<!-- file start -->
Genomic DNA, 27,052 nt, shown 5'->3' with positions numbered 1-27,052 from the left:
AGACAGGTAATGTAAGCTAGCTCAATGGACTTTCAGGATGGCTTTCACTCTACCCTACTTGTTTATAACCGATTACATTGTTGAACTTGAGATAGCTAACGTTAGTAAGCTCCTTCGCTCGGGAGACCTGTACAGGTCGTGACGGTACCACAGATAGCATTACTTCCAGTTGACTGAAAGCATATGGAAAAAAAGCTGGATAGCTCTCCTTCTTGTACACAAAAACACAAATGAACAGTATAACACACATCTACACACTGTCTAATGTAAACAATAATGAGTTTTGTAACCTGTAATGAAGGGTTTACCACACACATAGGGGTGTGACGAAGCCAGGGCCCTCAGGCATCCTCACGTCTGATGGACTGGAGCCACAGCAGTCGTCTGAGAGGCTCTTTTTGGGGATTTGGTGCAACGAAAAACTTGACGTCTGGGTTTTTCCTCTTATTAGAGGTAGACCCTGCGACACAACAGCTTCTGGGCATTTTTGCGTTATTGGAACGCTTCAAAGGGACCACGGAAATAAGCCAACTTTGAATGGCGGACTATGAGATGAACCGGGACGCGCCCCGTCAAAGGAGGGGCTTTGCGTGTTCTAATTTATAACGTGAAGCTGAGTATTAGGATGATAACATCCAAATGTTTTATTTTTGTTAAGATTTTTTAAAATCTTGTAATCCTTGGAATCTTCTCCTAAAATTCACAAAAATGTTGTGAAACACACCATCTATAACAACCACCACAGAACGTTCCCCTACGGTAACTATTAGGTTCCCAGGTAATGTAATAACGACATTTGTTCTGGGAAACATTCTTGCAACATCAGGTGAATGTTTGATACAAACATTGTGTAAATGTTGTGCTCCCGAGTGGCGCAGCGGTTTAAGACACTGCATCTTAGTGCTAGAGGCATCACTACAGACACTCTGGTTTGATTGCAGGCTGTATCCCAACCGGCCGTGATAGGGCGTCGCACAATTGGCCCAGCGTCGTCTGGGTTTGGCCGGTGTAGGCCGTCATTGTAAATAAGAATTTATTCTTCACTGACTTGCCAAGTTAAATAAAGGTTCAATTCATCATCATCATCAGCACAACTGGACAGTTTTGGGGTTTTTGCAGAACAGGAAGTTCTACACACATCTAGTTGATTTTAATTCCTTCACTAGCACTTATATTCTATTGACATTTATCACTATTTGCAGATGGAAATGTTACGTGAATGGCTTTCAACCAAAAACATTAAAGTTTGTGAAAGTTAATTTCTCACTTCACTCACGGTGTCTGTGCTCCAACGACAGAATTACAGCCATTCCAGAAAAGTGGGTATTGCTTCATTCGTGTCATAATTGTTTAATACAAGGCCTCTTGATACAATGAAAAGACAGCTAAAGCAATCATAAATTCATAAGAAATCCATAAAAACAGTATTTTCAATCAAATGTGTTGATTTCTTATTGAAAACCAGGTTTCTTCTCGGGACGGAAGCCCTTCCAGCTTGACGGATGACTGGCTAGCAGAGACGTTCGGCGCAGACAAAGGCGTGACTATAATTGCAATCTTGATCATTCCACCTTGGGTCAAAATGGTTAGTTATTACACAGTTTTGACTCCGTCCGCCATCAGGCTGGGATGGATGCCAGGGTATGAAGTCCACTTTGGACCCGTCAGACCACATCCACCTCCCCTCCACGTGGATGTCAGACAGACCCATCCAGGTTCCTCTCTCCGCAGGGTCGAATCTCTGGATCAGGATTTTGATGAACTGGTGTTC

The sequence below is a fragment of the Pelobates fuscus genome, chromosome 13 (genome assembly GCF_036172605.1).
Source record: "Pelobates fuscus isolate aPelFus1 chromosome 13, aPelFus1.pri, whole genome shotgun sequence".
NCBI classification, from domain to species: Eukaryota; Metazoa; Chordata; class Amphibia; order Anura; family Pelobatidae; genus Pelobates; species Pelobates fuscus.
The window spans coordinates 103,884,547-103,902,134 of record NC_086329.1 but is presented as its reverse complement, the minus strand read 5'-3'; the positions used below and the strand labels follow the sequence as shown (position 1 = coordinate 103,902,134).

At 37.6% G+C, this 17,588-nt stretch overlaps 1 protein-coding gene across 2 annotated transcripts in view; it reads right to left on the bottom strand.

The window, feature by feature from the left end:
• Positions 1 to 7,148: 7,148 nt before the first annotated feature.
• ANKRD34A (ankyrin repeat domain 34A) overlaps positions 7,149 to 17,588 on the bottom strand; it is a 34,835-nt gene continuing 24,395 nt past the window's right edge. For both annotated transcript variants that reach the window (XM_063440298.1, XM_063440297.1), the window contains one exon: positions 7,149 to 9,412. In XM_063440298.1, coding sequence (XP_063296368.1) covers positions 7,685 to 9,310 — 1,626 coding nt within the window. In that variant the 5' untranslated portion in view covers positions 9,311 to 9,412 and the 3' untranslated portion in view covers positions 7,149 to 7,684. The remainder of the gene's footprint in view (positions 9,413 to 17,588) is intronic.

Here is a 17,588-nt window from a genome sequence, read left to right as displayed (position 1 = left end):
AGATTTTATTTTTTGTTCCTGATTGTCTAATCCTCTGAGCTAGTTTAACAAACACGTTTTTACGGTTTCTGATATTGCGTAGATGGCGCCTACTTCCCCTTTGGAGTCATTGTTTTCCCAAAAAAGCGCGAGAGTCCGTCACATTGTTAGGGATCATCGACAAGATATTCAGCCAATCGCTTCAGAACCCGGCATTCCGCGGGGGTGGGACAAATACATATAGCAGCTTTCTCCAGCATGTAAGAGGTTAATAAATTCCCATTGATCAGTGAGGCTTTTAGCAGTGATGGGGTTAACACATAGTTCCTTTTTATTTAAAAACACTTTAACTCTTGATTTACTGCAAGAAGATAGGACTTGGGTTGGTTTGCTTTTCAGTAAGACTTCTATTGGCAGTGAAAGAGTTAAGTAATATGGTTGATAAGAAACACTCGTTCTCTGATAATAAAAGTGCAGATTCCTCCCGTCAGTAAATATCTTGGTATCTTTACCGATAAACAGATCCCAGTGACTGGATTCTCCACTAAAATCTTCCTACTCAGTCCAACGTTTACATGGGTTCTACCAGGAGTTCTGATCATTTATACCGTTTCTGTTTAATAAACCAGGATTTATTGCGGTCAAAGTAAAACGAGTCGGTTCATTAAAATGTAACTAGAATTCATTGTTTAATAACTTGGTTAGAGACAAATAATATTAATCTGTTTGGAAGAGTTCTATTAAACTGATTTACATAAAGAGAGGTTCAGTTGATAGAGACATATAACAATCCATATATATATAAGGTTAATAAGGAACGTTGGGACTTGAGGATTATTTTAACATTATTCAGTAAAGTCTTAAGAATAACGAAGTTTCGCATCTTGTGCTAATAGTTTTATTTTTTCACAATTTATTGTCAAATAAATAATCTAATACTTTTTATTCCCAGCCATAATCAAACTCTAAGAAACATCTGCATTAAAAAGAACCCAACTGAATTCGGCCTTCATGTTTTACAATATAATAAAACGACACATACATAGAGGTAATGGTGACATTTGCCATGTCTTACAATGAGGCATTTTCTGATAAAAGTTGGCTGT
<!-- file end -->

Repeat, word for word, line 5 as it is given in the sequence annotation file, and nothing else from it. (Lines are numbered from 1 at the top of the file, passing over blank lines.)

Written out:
NCBI classification, from domain to species: Eukaryota; Metazoa; Chordata; class Amphibia; order Anura; family Pelobatidae; genus Pelobates; species Pelobates fuscus.